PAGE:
Monday, November 2, 2009

Creativity at Work

"Our imagination is boundless. In a split second we can imagine an incredible number of things. To give form to what is imagined takes great creative powers … Creativity is giving form to imagination." -Dr. Fereydoon Family, PhD, Prominent Physicist

Creativity Defined
The simplest definition of creativity is laughably straightforward: creativity is “the ability to create.” For artists, whether they are performing artists, visual artists, or writers, creativity is much more than just an “ability to create.” Creativity is the key to presenting great art: it involves inspiration, imagination, and innovation. In the poetic words of Jaques De’Ambois, former dancer of New York City Ballet and Artistic Director of the National Dance Institute, “It’s your pulse, it’s your heartbeat, it’s your breathing. It’s the rhythms of your life. It’s the expression in time and movement of happiness and joy and sadness and energy. It’s a venting of energy. It’s extraordinary, and that’s common to all the cultures and it’s common to all individuals.”

Creativity in the Dance World
Dancers must use creativity in a variety of settings: auditions, classes, rehearsals, and performances. Ballet Austin Trainee and former Girl Scout Brownie Erica Ducoing relates that she has been asked to creatively “improvise” (make up a dance on the spot!) during auditions for professional ballet companies. Trainee and former Brownie Michelle Howie shares that creativity is a must in her modern class at Ballet Austin: “[Our teacher] pushes us to improvise, and it sometimes feels awkward, but it’s good for us!”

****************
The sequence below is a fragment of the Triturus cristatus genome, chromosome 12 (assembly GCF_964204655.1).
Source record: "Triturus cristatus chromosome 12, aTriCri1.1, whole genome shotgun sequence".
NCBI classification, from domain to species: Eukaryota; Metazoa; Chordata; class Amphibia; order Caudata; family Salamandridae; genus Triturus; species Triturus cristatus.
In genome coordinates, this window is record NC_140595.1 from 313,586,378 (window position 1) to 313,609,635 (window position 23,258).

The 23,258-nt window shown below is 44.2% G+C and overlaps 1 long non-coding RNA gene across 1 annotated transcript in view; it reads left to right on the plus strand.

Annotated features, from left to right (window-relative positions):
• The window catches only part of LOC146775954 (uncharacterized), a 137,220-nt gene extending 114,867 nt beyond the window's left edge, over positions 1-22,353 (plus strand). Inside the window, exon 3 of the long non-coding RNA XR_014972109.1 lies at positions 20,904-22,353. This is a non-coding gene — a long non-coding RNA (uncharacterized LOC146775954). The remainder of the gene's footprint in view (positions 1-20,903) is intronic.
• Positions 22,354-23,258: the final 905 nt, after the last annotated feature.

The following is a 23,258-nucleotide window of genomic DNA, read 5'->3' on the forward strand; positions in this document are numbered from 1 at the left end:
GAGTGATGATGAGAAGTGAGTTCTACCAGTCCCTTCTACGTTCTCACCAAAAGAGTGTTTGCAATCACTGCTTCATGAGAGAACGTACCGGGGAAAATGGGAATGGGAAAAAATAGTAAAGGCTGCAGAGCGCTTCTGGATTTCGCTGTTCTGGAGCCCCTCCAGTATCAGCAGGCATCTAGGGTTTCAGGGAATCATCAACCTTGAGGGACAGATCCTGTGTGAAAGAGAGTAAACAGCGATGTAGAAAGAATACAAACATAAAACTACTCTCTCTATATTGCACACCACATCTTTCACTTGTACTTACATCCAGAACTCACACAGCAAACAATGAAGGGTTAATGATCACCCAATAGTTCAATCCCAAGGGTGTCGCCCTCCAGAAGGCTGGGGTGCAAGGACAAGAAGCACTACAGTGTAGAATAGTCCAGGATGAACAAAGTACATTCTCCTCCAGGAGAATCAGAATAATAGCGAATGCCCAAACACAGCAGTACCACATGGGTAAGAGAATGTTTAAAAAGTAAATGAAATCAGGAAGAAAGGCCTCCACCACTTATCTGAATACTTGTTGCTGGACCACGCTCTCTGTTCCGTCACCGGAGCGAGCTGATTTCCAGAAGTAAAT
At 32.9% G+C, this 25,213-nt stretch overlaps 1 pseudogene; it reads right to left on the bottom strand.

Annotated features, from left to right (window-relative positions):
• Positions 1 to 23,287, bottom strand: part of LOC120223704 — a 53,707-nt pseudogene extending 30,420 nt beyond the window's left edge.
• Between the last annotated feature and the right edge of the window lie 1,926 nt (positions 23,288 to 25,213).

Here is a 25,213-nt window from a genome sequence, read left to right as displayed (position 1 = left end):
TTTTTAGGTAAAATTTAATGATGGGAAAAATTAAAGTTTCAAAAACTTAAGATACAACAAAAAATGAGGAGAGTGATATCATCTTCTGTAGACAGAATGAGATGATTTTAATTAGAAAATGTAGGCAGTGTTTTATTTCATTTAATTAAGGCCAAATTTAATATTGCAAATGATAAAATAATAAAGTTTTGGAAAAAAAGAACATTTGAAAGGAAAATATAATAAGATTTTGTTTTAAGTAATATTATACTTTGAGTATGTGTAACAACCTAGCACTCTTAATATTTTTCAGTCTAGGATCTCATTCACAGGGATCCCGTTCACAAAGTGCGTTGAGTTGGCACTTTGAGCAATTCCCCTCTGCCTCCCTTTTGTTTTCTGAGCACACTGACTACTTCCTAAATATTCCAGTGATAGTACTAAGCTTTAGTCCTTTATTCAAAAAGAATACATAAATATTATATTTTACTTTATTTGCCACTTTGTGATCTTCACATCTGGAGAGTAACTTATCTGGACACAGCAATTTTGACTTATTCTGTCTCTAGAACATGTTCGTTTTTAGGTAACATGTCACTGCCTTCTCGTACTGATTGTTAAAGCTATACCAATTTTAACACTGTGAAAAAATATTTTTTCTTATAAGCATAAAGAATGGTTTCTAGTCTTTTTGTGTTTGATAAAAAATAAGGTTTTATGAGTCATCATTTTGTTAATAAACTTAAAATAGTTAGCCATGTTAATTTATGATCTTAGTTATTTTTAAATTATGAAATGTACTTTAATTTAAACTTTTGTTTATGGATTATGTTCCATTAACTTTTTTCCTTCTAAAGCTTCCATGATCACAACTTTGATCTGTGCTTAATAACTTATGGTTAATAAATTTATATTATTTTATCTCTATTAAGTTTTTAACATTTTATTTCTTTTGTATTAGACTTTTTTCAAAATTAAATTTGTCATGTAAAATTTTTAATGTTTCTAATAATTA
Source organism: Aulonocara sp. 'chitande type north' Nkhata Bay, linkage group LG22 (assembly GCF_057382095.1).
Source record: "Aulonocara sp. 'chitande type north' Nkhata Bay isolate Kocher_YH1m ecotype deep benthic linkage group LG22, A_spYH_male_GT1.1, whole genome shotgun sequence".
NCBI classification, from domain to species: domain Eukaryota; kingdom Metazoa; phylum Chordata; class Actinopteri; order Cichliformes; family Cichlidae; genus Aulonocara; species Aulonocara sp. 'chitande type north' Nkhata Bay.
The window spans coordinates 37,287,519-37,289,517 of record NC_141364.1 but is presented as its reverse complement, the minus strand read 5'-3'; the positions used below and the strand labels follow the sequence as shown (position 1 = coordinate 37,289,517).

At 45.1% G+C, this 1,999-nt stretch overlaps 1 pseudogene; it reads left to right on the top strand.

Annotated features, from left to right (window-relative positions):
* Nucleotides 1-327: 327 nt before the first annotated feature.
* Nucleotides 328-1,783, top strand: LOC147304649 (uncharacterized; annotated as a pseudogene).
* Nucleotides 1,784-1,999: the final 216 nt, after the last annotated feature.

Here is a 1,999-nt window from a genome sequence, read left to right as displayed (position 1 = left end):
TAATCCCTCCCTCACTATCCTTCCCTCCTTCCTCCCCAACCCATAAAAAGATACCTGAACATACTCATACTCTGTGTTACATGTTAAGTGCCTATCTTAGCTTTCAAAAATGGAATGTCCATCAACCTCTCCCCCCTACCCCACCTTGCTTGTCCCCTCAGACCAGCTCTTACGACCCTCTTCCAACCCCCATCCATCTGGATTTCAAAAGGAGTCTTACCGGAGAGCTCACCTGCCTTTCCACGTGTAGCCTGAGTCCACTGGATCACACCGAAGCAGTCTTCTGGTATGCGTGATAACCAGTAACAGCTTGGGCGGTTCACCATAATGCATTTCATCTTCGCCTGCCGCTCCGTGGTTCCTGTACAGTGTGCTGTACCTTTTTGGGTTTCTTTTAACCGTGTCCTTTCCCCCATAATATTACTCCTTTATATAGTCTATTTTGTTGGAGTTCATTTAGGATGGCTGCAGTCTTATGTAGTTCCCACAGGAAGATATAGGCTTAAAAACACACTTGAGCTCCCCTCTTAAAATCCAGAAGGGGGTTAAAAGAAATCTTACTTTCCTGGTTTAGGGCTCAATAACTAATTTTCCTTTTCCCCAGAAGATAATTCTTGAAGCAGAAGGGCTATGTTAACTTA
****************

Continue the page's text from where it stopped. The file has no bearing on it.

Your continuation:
Be Creative!
In whatever form your creativity takes, (whether you dance, sing, act, draw, paint, sculpt, write, or play music), you can apply the following advice:
  1. Be inventive. Ballet Austin Trainee Michelle Howie gives this encouragement to creative Girl Scouts: “Don’t be afraid to push the envelope, and don’t give up!”
  2. Be true to yourself. Margot Fonteyn, a luminous British ballerina, astutely said: “Great artists are people who find the way to be themselves in their art. Any sort of pretension induces mediocrity in art and life alike.”
  3. Enjoy yourself. Mikhail Baryshnikov, that storied Russian dancer, gives this excellent advice: “The essence of all art is to have pleasure in giving pleasure.”
Ballet Austin partners with the Girl Scouts to provide creative ways for girls to learn more about dance. Join us for one of our Community Education programs, including opportunities to see inspiring in-studio rehearsal viewings and participate in engaging dance workshops. Learn more about Ballet Austin’s upcoming performances and class offerings by visiting

-Sarah Rostoker,  Ballet Austin Community Education Dept.

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